Monday, May 12, 2014

Right on, Baby

Speaking of being path dependent (academically);
Filtering words through our fingers as we type appears to be changing their meanings. On average, words typed with more letters from the right side of the QWERTY keyboard are more positive in meaning than words typed with more letters from the left: This is the QWERTY effect (Jasmin & Casasanto, 2012), which was shown previously across three languages. 
In five experiments, here we replicate the QWERTY effect in a large corpus of English words, extend it to two new languages (Portuguese and German), and show that the effect is mediated by space-valence associations encoded at the level of individual letters. Finally, we show that QWERTY appears to be influencing the names American parents give their children. Together, these experiments demonstrate the generality of the QWERTY effect, and inform our theories of how people’s bodily interactions with a cultural artifact can change the way they use language.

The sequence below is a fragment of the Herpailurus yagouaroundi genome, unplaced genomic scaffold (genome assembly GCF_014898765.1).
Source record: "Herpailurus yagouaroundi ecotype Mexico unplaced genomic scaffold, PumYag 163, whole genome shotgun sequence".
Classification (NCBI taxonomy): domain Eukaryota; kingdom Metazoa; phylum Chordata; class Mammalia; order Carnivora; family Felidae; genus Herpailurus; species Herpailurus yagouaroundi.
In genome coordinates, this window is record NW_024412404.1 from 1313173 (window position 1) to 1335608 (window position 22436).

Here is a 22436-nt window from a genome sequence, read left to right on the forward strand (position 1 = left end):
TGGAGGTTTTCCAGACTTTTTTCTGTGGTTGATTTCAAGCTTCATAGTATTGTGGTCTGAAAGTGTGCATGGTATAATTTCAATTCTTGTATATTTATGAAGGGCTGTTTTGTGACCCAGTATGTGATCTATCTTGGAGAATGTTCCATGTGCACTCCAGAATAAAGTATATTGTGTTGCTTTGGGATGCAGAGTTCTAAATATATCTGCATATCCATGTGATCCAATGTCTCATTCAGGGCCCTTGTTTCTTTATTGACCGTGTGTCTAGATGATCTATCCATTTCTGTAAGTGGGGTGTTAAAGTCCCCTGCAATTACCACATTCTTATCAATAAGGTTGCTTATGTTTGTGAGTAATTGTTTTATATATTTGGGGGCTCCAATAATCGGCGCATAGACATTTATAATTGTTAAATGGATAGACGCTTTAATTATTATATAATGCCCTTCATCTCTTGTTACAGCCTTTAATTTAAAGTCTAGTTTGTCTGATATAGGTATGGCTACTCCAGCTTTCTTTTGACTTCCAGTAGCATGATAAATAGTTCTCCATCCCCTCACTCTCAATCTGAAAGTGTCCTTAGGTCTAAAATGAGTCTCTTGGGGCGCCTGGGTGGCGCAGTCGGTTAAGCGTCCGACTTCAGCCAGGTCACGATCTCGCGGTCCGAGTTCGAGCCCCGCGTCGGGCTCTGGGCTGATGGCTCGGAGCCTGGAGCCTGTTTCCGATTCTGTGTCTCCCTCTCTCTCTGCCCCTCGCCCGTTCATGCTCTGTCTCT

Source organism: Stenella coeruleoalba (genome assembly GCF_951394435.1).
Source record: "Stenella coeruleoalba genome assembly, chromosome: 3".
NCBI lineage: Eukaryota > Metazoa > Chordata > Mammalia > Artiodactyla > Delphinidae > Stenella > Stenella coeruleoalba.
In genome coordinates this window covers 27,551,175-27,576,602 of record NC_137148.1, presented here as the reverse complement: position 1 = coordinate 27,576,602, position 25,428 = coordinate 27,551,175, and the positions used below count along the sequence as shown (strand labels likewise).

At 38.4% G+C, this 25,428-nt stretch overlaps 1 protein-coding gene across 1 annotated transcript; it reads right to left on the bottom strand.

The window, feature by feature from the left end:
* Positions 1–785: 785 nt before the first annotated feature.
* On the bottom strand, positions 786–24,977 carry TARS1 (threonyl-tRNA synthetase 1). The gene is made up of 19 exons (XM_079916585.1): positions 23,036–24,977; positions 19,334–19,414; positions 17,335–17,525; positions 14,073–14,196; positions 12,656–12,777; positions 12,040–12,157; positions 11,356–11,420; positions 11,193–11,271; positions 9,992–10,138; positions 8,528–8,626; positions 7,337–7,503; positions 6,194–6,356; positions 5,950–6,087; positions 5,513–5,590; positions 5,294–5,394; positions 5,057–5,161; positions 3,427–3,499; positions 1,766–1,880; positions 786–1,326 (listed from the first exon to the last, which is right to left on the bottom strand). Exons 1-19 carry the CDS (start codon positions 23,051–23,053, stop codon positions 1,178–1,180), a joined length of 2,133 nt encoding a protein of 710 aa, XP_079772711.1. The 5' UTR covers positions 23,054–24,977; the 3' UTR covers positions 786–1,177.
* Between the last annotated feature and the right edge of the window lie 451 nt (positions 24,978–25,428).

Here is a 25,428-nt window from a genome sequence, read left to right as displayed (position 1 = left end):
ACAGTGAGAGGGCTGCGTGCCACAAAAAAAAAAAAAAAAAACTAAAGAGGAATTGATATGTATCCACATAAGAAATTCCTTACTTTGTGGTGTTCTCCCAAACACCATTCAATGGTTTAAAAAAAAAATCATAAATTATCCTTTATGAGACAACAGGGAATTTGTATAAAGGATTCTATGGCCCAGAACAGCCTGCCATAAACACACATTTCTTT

That's from, The QWERTY Effect: How typing shapes word meanings and baby names, by Daniel Casasanto, et al. In essence, that right handed people like typing letters on the right side of the keyboard, ergo; Louis is more favored than Edward.

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